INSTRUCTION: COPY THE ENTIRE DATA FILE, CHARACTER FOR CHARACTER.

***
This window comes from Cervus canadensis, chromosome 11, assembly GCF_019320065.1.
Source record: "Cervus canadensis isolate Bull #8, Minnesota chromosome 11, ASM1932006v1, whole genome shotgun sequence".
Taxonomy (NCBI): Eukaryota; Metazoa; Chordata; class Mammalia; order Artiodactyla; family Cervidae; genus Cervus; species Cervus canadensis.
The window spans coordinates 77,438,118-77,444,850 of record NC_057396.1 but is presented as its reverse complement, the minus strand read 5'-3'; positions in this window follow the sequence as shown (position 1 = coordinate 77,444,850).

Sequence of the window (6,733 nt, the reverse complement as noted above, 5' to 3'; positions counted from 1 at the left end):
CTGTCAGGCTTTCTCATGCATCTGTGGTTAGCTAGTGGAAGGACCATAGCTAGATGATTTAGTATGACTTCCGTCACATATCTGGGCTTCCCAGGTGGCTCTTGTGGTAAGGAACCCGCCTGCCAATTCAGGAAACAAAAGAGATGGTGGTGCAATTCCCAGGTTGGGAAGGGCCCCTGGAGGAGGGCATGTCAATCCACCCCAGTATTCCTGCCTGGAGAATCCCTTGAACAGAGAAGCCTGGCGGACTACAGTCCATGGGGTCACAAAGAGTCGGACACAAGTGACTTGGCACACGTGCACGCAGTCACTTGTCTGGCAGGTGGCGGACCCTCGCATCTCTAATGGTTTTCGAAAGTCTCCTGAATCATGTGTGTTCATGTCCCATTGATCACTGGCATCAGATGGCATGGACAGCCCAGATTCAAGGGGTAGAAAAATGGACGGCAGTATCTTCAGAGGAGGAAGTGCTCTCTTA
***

This window comes from Cervus canadensis, chromosome 11, assembly GCF_019320065.1.
Source record: "Cervus canadensis isolate Bull #8, Minnesota chromosome 11, ASM1932006v1, whole genome shotgun sequence".
Taxonomy (NCBI): Eukaryota; Metazoa; Chordata; class Mammalia; order Artiodactyla; family Cervidae; genus Cervus; species Cervus canadensis.
The window spans coordinates 77,438,118-77,444,850 of record NC_057396.1 but is presented as its reverse complement, the minus strand read 5'-3'; positions in this window follow the sequence as shown (position 1 = coordinate 77,444,850).

Sequence of the window (6,733 nt, the reverse complement as noted above, 5' to 3'; positions counted from 1 at the left end):
CTGTCAGGCTTTCTCATGCATCTGTGGTTAGCTAGTGGAAGGACCATAGCTAGATGATTTAGTATGACTTCCGTCACATATCTGGGCTTCCCAGGTGGCTCTTGTGGTAAGGAACCCGCCTGCCAATTCAGGAAACAAAAGAGATGGTGGTGCAATTCCCAGGTTGGGAAGGGCCCCTGGAGGAGGGCATGTCAATCCACCCCAGTATTCCTGCCTGGAGAATCCCTTGAACAGAGAAGCCTGGCGGACTACAGTCCATGGGGTCACAAAGAGTCGGACACAAGTGACTTGGCACACGTGCACGCAGTCACTTGTCTGGCAGGTGGCGGACCCTCGCATCTCTAATGGTTTTCGAAAGTCTCCTGAATCATGTGTGTTCATGTCCCATTGATCACTGGCATCAGATGGCATGGACAGCCCAGATTCAAGGGGTAGAAAAATGGACGGCAGTATCTTCAGAGGAGGAAGTGCTCTCTTA